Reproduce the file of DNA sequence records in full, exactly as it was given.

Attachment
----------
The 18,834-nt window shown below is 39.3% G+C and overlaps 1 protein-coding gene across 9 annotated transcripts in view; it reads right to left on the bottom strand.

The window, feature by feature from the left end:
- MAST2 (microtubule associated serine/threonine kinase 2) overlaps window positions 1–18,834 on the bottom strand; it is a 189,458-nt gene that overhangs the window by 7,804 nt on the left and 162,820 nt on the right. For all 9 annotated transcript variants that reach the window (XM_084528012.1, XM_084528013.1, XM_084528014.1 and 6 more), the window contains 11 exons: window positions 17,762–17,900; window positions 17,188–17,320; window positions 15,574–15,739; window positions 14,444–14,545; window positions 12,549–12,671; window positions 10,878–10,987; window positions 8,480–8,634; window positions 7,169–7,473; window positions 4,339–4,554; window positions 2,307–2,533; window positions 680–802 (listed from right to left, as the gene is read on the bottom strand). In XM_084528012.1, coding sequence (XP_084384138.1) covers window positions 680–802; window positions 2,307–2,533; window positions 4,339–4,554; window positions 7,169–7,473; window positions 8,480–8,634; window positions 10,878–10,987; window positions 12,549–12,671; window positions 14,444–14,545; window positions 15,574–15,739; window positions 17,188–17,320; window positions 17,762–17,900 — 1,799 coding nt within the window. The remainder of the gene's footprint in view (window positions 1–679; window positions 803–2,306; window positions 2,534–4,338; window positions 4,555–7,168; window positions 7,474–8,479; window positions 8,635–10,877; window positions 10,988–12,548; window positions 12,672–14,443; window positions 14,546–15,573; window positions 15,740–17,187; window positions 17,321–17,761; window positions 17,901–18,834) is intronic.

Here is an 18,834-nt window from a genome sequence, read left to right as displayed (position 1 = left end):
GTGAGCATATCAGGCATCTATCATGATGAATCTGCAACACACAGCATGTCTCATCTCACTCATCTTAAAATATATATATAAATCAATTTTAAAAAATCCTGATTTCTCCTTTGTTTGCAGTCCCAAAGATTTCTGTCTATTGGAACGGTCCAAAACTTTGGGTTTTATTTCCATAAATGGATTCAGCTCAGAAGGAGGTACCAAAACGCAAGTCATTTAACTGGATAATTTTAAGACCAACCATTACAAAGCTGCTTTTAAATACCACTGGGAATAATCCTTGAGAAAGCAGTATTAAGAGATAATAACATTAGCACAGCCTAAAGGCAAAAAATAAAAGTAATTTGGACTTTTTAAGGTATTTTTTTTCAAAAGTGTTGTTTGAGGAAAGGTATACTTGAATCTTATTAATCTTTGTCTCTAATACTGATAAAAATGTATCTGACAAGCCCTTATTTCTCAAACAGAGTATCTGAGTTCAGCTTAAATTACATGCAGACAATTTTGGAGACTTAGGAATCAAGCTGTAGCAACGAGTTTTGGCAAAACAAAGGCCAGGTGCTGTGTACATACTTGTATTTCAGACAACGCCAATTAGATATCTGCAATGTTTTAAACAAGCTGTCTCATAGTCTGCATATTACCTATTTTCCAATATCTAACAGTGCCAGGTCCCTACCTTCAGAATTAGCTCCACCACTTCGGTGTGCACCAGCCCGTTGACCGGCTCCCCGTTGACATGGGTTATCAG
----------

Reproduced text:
The 18,834-nt window shown below is 39.3% G+C and overlaps 1 protein-coding gene across 9 annotated transcripts in view; it reads right to left on the bottom strand.

The window, feature by feature from the left end:
- MAST2 (microtubule associated serine/threonine kinase 2) overlaps window positions 1–18,834 on the bottom strand; it is a 189,458-nt gene that overhangs the window by 7,804 nt on the left and 162,820 nt on the right. For all 9 annotated transcript variants that reach the window (XM_084528012.1, XM_084528013.1, XM_084528014.1 and 6 more), the window contains 11 exons: window positions 17,762–17,900; window positions 17,188–17,320; window positions 15,574–15,739; window positions 14,444–14,545; window positions 12,549–12,671; window positions 10,878–10,987; window positions 8,480–8,634; window positions 7,169–7,473; window positions 4,339–4,554; window positions 2,307–2,533; window positions 680–802 (listed from right to left, as the gene is read on the bottom strand). In XM_084528012.1, coding sequence (XP_084384138.1) covers window positions 680–802; window positions 2,307–2,533; window positions 4,339–4,554; window positions 7,169–7,473; window positions 8,480–8,634; window positions 10,878–10,987; window positions 12,549–12,671; window positions 14,444–14,545; window positions 15,574–15,739; window positions 17,188–17,320; window positions 17,762–17,900 — 1,799 coding nt within the window. The remainder of the gene's footprint in view (window positions 1–679; window positions 803–2,306; window positions 2,534–4,338; window positions 4,555–7,168; window positions 7,474–8,479; window positions 8,635–10,877; window positions 10,988–12,548; window positions 12,672–14,443; window positions 14,546–15,573; window positions 15,740–17,187; window positions 17,321–17,761; window positions 17,901–18,834) is intronic.

Here is an 18,834-nt window from a genome sequence, read left to right as displayed (position 1 = left end):
GTGAGCATATCAGGCATCTATCATGATGAATCTGCAACACACAGCATGTCTCATCTCACTCATCTTAAAATATATATATAAATCAATTTTAAAAAATCCTGATTTCTCCTTTGTTTGCAGTCCCAAAGATTTCTGTCTATTGGAACGGTCCAAAACTTTGGGTTTTATTTCCATAAATGGATTCAGCTCAGAAGGAGGTACCAAAACGCAAGTCATTTAACTGGATAATTTTAAGACCAACCATTACAAAGCTGCTTTTAAATACCACTGGGAATAATCCTTGAGAAAGCAGTATTAAGAGATAATAACATTAGCACAGCCTAAAGGCAAAAAATAAAAGTAATTTGGACTTTTTAAGGTATTTTTTTTCAAAAGTGTTGTTTGAGGAAAGGTATACTTGAATCTTATTAATCTTTGTCTCTAATACTGATAAAAATGTATCTGACAAGCCCTTATTTCTCAAACAGAGTATCTGAGTTCAGCTTAAATTACATGCAGACAATTTTGGAGACTTAGGAATCAAGCTGTAGCAACGAGTTTTGGCAAAACAAAGGCCAGGTGCTGTGTACATACTTGTATTTCAGACAACGCCAATTAGATATCTGCAATGTTTTAAACAAGCTGTCTCATAGTCTGCATATTACCTATTTTCCAATATCTAACAGTGCCAGGTCCCTACCTTCAGAATTAGCTCCACCACTTCGGTGTGCACCAGCCCGTTGACCGGCTCCCCGTTGACATGGGTTATCAG